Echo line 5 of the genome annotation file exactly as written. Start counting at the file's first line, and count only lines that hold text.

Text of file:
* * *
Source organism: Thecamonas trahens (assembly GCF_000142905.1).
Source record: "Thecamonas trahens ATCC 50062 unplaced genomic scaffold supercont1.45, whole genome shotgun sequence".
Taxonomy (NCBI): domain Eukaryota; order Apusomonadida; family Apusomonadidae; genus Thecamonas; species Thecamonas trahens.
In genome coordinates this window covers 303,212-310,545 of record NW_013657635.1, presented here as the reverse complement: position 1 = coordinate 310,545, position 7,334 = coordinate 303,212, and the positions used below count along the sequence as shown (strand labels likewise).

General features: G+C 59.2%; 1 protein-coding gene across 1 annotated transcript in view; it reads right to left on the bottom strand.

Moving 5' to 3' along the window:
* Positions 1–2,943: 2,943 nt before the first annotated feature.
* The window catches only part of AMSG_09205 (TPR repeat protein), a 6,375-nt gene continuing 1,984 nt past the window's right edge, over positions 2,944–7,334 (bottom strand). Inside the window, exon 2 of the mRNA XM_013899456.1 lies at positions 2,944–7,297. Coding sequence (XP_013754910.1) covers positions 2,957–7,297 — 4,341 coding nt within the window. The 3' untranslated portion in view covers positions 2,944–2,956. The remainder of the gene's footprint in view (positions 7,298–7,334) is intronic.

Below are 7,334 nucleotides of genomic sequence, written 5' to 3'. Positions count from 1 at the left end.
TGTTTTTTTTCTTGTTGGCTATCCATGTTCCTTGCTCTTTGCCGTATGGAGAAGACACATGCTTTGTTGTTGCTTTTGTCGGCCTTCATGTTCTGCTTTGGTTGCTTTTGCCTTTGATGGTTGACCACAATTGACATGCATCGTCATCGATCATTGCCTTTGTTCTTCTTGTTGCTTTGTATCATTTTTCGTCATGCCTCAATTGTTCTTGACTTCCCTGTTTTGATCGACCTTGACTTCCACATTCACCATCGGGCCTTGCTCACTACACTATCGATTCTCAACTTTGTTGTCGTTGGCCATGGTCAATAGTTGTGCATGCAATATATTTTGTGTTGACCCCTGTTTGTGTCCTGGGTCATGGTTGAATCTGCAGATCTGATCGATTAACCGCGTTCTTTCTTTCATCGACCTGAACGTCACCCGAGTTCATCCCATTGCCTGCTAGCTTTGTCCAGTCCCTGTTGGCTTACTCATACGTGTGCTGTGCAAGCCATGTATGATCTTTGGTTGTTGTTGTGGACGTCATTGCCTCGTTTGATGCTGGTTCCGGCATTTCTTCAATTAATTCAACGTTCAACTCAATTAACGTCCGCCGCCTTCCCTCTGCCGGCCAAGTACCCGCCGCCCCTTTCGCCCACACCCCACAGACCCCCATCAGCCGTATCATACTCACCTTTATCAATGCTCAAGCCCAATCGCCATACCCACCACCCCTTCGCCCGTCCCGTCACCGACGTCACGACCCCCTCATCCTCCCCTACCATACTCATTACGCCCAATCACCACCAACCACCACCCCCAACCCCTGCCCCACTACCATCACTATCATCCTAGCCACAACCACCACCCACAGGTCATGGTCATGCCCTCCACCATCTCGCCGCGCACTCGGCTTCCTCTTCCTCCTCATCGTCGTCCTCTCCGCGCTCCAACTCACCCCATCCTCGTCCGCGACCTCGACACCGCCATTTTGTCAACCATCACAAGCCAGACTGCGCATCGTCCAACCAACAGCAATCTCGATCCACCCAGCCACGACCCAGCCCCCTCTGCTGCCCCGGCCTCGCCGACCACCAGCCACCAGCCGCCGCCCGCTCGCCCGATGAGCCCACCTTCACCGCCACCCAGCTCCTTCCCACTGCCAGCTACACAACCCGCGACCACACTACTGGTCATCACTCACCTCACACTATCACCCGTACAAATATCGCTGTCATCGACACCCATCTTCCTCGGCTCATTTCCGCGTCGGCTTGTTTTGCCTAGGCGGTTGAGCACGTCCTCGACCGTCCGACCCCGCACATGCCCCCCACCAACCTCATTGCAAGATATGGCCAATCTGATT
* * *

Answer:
General features: G+C 59.2%; 1 protein-coding gene across 1 annotated transcript in view; it reads right to left on the bottom strand.